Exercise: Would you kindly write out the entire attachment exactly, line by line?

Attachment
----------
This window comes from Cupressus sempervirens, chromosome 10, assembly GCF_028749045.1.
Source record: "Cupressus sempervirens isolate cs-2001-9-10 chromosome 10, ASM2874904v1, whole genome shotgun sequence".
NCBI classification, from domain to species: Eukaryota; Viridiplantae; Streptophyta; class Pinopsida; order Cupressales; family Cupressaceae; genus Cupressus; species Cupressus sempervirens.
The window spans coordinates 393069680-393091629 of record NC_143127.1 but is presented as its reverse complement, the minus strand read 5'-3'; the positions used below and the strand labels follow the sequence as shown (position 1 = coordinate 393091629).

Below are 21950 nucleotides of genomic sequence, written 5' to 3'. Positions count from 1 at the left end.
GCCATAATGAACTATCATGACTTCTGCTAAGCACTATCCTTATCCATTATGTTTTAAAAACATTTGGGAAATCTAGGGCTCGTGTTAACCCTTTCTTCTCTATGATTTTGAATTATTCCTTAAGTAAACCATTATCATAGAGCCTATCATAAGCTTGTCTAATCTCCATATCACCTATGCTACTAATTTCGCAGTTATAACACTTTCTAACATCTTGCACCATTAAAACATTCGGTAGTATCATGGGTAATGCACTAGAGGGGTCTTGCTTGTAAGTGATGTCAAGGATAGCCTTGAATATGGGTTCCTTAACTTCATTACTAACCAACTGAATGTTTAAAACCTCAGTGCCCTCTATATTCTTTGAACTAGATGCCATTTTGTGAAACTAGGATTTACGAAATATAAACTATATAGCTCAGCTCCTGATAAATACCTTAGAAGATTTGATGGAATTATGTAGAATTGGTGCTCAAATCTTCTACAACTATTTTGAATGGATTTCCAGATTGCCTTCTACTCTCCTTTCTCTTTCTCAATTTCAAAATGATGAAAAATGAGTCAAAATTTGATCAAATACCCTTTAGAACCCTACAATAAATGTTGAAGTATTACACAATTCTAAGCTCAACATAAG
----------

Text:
This window comes from Cupressus sempervirens, chromosome 10, assembly GCF_028749045.1.
Source record: "Cupressus sempervirens isolate cs-2001-9-10 chromosome 10, ASM2874904v1, whole genome shotgun sequence".
NCBI classification, from domain to species: Eukaryota; Viridiplantae; Streptophyta; class Pinopsida; order Cupressales; family Cupressaceae; genus Cupressus; species Cupressus sempervirens.
The window spans coordinates 393069680-393091629 of record NC_143127.1 but is presented as its reverse complement, the minus strand read 5'-3'; the positions used below and the strand labels follow the sequence as shown (position 1 = coordinate 393091629).

Below are 21950 nucleotides of genomic sequence, written 5' to 3'. Positions count from 1 at the left end.
GCCATAATGAACTATCATGACTTCTGCTAAGCACTATCCTTATCCATTATGTTTTAAAAACATTTGGGAAATCTAGGGCTCGTGTTAACCCTTTCTTCTCTATGATTTTGAATTATTCCTTAAGTAAACCATTATCATAGAGCCTATCATAAGCTTGTCTAATCTCCATATCACCTATGCTACTAATTTCGCAGTTATAACACTTTCTAACATCTTGCACCATTAAAACATTCGGTAGTATCATGGGTAATGCACTAGAGGGGTCTTGCTTGTAAGTGATGTCAAGGATAGCCTTGAATATGGGTTCCTTAACTTCATTACTAACCAACTGAATGTTTAAAACCTCAGTGCCCTCTATATTCTTTGAACTAGATGCCATTTTGTGAAACTAGGATTTACGAAATATAAACTATATAGCTCAGCTCCTGATAAATACCTTAGAAGATTTGATGGAATTATGTAGAATTGGTGCTCAAATCTTCTACAACTATTTTGAATGGATTTCCAGATTGCCTTCTACTCTCCTTTCTCTTTCTCAATTTCAAAATGATGAAAAATGAGTCAAAATTTGATCAAATACCCTTTAGAACCCTACAATAAATGTTGAAGTATTACACAATTCTAAGCTCAACATAAG